The Knicks then claimed the Harvard product off waivers. Injuries to a number of guards ahead of him on the depth chart opened up an opportunity for Lin, leading to the brief turnaround of a team that had lost 11 of 13 games.
Lin emerged on the NBA scene as a member of the New York Knicks with a 25-point, seven-assist performance off the bench against the then New Jersey Nets on Feb. 4, 2012.
Linsanity, as many people soon called it, was born.
Over his next five games – all starts – Lin tallied 136 points, the most by a player since the 1976 ABA-NBA merger. He recorded at least 20 points and seven assists in each of those contests as well, becoming the only player to do so since at least 1970. He guided that Knicks team to seven straight wins, mainly in the absence of Carmelo Anthony.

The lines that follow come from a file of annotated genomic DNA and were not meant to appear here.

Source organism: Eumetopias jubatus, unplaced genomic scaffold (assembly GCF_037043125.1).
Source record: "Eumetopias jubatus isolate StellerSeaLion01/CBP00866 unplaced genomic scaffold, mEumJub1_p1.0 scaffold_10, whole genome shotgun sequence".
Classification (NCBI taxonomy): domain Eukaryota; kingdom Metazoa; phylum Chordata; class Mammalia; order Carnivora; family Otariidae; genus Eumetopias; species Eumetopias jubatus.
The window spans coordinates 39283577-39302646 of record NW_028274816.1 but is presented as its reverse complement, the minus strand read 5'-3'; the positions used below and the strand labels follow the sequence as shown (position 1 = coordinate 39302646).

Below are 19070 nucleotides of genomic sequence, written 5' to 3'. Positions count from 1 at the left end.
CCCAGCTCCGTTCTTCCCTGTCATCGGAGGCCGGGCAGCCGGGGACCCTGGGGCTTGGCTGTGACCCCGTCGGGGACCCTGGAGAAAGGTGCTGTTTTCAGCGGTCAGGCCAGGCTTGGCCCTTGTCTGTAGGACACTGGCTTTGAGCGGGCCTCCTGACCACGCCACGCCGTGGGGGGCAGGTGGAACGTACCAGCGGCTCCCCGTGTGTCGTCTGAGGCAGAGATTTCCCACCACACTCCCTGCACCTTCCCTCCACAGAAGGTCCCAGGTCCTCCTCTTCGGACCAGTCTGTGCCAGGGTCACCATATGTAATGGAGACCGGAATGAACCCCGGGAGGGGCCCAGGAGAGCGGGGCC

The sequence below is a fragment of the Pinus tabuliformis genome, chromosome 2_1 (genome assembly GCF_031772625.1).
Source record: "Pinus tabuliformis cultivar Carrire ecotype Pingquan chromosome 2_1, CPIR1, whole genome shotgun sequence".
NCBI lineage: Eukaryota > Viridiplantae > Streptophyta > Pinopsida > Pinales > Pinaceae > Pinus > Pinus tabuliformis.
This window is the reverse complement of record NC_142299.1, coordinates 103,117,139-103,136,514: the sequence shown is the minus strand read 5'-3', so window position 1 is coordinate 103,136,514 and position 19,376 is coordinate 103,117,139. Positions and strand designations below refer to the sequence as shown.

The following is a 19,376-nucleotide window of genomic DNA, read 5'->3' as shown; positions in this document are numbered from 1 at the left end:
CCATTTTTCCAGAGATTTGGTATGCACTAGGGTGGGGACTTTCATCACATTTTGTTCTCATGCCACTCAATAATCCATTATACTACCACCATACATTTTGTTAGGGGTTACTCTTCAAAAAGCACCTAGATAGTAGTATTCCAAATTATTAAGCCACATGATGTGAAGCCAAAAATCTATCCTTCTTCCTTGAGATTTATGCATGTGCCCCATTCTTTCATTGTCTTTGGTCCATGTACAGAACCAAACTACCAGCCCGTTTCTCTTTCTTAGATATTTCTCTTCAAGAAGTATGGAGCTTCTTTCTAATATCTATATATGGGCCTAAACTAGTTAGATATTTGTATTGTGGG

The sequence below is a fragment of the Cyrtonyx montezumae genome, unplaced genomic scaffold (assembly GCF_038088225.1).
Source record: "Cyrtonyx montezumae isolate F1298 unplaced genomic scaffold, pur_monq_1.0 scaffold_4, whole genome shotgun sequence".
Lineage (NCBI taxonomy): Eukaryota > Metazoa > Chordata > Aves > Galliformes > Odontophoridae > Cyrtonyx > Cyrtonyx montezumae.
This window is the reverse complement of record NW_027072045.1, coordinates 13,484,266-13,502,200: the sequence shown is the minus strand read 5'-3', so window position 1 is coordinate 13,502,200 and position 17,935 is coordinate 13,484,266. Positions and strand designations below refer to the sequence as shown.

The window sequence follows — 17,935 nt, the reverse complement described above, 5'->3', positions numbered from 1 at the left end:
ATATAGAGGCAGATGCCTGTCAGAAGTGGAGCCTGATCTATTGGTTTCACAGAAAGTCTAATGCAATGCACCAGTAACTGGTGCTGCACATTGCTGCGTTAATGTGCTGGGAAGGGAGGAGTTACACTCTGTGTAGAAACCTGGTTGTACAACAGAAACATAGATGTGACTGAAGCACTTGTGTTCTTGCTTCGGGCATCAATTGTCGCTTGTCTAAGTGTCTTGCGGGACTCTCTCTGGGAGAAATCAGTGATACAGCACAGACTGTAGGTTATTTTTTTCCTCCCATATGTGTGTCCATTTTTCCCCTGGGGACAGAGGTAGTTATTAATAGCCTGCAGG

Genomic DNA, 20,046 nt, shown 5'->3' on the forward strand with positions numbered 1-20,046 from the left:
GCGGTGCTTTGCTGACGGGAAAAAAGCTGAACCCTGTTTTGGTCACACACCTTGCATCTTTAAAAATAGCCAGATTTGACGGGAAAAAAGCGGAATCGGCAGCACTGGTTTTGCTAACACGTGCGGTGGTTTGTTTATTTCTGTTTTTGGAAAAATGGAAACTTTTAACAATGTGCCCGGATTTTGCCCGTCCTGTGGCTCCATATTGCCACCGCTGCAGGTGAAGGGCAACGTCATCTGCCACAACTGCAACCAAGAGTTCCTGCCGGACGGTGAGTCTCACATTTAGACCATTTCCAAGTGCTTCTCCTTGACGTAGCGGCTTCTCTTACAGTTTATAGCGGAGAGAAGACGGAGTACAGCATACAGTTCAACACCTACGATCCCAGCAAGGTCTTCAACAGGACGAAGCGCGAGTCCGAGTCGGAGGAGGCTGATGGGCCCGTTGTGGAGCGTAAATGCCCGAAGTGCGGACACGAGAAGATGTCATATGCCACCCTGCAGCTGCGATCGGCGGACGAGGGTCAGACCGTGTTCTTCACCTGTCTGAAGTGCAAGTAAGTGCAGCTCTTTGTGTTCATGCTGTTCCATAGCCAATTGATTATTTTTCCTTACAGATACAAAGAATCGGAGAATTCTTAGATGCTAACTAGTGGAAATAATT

Perhaps his best game during that stretch came against the Lakers on a Friday night at Madison Square Garden when Lin dropped a career-high 38 points, plus seven assists.
During his senior year of high school, Lin led Palo Alto High to a 32-1 record and an upset of nationally ranked Mater Dei in the state title game.
Despite being named Northern California Division II Player of the Year, Lin did not receive a single athletic scholarship to play basketball at the collegiate level.
He instead attended Harvard University where he was named All-Ivy League Second Team during his sophomore season. The following year, Lin was the only NCAA Division I basketball player who ranked in the top 10 in his conference for points, rebounds, assists, steals, blocks, field-goal percentage, free-throw percentage and three-point field goal percentage.